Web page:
I liked what Wall Street Journal drama critic Terry Teachout had to say about critics and criticism:
...criticism is not written in a vacuum. It touches real people, people of flesh and blood, and sometimes it hurts them. If you don't know that—and I mean really know it—you shouldn't be a critic....He goes on:
Writing for the Kansas City Star taught me that lesson, and it also taught me that critical standards have to be appropriate. You don't review a college opera production the same way you review the Met. That's another reason why critics should ideally have hands-on experience in the areas about which they write: It teaches them proper respect for what Wilfrid Sheed calls "the simple miracle of getting the curtain up every night." It's hard to sing Tatyana in Yevgeny Onegin, or to dance in Concerto Barocco. It's scary to go out in front of a thousand people in a dumb-looking costume and put your heart and soul on the line. Unless you have some personal experience of what that feels like—of the problems, both psychological and practical, that stand in the way of getting the curtain up—then you may err on the side of an unrealistic perfectionism, and your reviews will be sterile and uncomprehending as a result.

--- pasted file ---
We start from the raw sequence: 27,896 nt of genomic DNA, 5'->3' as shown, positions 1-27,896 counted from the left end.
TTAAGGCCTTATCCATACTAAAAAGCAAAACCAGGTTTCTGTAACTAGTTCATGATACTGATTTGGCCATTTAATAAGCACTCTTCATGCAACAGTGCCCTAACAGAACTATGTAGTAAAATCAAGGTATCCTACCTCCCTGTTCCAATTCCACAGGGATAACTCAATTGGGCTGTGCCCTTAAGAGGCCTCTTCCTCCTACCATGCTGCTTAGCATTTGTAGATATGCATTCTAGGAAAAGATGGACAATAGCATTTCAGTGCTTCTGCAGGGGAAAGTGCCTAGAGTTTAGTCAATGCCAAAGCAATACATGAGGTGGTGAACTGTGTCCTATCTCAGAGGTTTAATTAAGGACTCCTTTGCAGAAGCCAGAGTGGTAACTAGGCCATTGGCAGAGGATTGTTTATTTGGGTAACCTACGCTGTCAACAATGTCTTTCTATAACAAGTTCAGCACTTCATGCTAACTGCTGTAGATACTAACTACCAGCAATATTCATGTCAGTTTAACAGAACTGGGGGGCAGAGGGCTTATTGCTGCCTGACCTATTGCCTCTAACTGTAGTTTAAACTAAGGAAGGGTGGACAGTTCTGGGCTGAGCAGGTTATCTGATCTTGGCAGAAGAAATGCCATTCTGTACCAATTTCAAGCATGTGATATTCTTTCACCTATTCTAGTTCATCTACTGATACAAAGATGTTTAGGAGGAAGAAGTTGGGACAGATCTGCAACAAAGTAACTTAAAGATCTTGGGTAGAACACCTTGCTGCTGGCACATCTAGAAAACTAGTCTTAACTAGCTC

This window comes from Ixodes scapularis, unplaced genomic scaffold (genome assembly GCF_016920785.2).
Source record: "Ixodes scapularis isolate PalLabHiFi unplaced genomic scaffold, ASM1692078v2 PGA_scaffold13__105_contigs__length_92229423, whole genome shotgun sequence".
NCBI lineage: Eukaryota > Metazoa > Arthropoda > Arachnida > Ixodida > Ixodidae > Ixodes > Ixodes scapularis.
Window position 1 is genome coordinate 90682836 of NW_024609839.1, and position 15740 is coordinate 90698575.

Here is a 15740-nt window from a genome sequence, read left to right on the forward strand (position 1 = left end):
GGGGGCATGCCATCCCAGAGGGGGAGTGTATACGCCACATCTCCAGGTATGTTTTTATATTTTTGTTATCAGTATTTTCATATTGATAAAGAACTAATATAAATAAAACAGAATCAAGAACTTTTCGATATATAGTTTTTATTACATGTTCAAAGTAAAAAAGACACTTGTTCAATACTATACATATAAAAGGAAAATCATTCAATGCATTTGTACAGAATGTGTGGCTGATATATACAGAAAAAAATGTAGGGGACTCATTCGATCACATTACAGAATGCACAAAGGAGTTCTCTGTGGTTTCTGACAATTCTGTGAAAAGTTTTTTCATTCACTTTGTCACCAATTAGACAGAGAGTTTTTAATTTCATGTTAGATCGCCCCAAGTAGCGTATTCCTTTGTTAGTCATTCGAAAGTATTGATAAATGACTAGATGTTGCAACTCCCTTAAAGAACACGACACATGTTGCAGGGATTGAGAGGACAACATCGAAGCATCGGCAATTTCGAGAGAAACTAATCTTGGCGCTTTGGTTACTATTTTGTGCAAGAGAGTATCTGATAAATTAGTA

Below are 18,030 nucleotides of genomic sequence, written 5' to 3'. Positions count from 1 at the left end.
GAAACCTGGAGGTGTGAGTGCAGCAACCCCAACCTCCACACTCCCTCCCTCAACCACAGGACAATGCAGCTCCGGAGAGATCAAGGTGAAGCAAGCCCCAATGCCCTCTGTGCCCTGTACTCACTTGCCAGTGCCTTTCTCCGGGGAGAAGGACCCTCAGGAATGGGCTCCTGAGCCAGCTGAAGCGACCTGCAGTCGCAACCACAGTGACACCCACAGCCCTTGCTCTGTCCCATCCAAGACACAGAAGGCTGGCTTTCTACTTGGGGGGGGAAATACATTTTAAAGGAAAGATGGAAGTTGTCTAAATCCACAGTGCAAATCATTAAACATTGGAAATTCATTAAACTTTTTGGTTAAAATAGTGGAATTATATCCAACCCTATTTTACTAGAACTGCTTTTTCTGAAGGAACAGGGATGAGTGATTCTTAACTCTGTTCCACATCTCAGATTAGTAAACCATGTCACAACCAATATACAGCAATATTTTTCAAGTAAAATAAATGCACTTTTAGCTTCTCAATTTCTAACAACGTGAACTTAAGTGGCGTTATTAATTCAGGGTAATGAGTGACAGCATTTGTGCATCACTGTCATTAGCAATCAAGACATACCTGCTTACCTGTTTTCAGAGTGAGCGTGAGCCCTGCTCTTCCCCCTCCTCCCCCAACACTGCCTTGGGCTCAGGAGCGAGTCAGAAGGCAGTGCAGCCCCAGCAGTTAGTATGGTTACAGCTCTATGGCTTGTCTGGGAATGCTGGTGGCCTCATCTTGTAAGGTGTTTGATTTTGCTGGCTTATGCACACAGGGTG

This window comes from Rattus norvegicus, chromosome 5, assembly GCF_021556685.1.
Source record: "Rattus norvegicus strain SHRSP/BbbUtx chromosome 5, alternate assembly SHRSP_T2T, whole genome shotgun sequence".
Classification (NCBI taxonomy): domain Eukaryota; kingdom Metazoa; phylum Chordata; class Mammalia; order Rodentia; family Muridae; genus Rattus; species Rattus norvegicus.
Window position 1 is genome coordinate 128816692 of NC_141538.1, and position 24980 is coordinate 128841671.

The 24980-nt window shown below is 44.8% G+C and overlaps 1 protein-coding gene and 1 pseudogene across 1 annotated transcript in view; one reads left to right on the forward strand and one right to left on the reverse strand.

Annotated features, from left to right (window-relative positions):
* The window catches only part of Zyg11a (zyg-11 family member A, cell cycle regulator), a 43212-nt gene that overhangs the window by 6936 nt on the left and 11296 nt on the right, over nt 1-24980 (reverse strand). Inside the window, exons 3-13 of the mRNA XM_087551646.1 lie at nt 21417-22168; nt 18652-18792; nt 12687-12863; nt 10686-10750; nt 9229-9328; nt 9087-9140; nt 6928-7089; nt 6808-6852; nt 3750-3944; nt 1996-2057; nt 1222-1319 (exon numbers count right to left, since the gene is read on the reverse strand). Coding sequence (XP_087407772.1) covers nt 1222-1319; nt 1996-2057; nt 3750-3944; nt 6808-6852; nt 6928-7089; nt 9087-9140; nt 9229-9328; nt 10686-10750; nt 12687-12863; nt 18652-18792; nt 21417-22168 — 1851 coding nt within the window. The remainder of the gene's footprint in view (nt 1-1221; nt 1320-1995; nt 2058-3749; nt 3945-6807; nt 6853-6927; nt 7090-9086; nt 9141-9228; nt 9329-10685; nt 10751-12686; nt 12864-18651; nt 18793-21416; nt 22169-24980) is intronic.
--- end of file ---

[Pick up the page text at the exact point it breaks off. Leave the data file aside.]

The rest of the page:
I think Terry's nailed it. If you haven't tried writing a romance novel, you can have absolutely no concept of how difficult it is to write even a bad one. And writing a book is only half the struggle, anyway. Try selling one. Try submitting your pride and joy to editors and agents knowing that the odds are wildly against you receiving anything but rejection letters. And if you do manage to sell, you'll be in for yet another gut-wrenching experience: waiting to hear what the critics think of your work.
Anyone who suggests romance novels are slapped together by people who have little regard for quality writing is ignorant of the most basic facts of writing for publication. Given that most writers will never be published and that most who do achieve publication will never make a big splash in the book world, just how logical is it to assume that any romance writer would produce anything less than the very best work she's capable of? Trust me--we're all writing our hearts out.
Romance novels are character-driven. By definition, the books are deeply emotional. So if you've just figured out that romance writers must be people who feel things deeply, you're catching on. Yes, we're sensitive.
Again, Terry puts it beautifully:
None of this is to say that criticism should be bland and toothless. Sometimes it’s your duty—your responsibility—to drop the big one. But you shouldn’t enjoy it, not ever. And you should always make an effort to be modest when writing about people who can do something you can’t, even when you don’t think they do it very well.